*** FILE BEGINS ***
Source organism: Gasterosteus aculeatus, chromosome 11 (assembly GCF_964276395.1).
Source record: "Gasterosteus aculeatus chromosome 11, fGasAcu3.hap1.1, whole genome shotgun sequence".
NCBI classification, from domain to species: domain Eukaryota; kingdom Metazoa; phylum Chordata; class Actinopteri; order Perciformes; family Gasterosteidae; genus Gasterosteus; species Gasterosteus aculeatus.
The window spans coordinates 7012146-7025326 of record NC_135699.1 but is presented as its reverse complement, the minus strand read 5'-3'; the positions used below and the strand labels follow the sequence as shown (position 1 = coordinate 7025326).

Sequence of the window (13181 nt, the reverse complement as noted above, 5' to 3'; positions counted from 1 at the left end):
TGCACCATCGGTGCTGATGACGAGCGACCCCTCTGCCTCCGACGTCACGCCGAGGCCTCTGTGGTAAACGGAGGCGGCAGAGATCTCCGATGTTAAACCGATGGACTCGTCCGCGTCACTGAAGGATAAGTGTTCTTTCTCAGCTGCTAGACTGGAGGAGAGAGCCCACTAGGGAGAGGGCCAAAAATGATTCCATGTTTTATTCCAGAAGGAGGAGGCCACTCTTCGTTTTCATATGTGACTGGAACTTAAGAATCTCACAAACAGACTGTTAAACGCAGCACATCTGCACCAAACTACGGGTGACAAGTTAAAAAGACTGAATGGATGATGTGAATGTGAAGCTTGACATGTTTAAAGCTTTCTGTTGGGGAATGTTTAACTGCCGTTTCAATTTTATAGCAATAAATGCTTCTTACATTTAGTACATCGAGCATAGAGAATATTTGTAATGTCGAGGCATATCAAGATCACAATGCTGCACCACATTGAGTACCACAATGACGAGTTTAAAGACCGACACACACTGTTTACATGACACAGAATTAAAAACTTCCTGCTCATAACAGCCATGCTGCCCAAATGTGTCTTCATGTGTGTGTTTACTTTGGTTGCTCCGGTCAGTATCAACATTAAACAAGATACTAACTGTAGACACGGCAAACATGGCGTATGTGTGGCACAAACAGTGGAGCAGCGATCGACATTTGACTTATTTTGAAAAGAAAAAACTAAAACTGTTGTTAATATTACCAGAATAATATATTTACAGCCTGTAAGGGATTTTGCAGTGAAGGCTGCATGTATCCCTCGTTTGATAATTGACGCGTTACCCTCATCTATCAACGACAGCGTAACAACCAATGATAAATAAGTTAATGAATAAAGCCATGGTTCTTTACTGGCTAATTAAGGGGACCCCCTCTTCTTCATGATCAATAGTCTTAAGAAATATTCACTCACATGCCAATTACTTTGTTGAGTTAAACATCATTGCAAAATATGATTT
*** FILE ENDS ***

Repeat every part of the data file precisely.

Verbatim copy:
Source organism: Gasterosteus aculeatus, chromosome 11 (assembly GCF_964276395.1).
Source record: "Gasterosteus aculeatus chromosome 11, fGasAcu3.hap1.1, whole genome shotgun sequence".
NCBI classification, from domain to species: domain Eukaryota; kingdom Metazoa; phylum Chordata; class Actinopteri; order Perciformes; family Gasterosteidae; genus Gasterosteus; species Gasterosteus aculeatus.
The window spans coordinates 7012146-7025326 of record NC_135699.1 but is presented as its reverse complement, the minus strand read 5'-3'; the positions used below and the strand labels follow the sequence as shown (position 1 = coordinate 7025326).

Sequence of the window (13181 nt, the reverse complement as noted above, 5' to 3'; positions counted from 1 at the left end):
TGCACCATCGGTGCTGATGACGAGCGACCCCTCTGCCTCCGACGTCACGCCGAGGCCTCTGTGGTAAACGGAGGCGGCAGAGATCTCCGATGTTAAACCGATGGACTCGTCCGCGTCACTGAAGGATAAGTGTTCTTTCTCAGCTGCTAGACTGGAGGAGAGAGCCCACTAGGGAGAGGGCCAAAAATGATTCCATGTTTTATTCCAGAAGGAGGAGGCCACTCTTCGTTTTCATATGTGACTGGAACTTAAGAATCTCACAAACAGACTGTTAAACGCAGCACATCTGCACCAAACTACGGGTGACAAGTTAAAAAGACTGAATGGATGATGTGAATGTGAAGCTTGACATGTTTAAAGCTTTCTGTTGGGGAATGTTTAACTGCCGTTTCAATTTTATAGCAATAAATGCTTCTTACATTTAGTACATCGAGCATAGAGAATATTTGTAATGTCGAGGCATATCAAGATCACAATGCTGCACCACATTGAGTACCACAATGACGAGTTTAAAGACCGACACACACTGTTTACATGACACAGAATTAAAAACTTCCTGCTCATAACAGCCATGCTGCCCAAATGTGTCTTCATGTGTGTGTTTACTTTGGTTGCTCCGGTCAGTATCAACATTAAACAAGATACTAACTGTAGACACGGCAAACATGGCGTATGTGTGGCACAAACAGTGGAGCAGCGATCGACATTTGACTTATTTTGAAAAGAAAAAACTAAAACTGTTGTTAATATTACCAGAATAATATATTTACAGCCTGTAAGGGATTTTGCAGTGAAGGCTGCATGTATCCCTCGTTTGATAATTGACGCGTTACCCTCATCTATCAACGACAGCGTAACAACCAATGATAAATAAGTTAATGAATAAAGCCATGGTTCTTTACTGGCTAATTAAGGGGACCCCCTCTTCTTCATGATCAATAGTCTTAAGAAATATTCACTCACATGCCAATTACTTTGTTGAGTTAAACATCATTGCAAAATATGATTT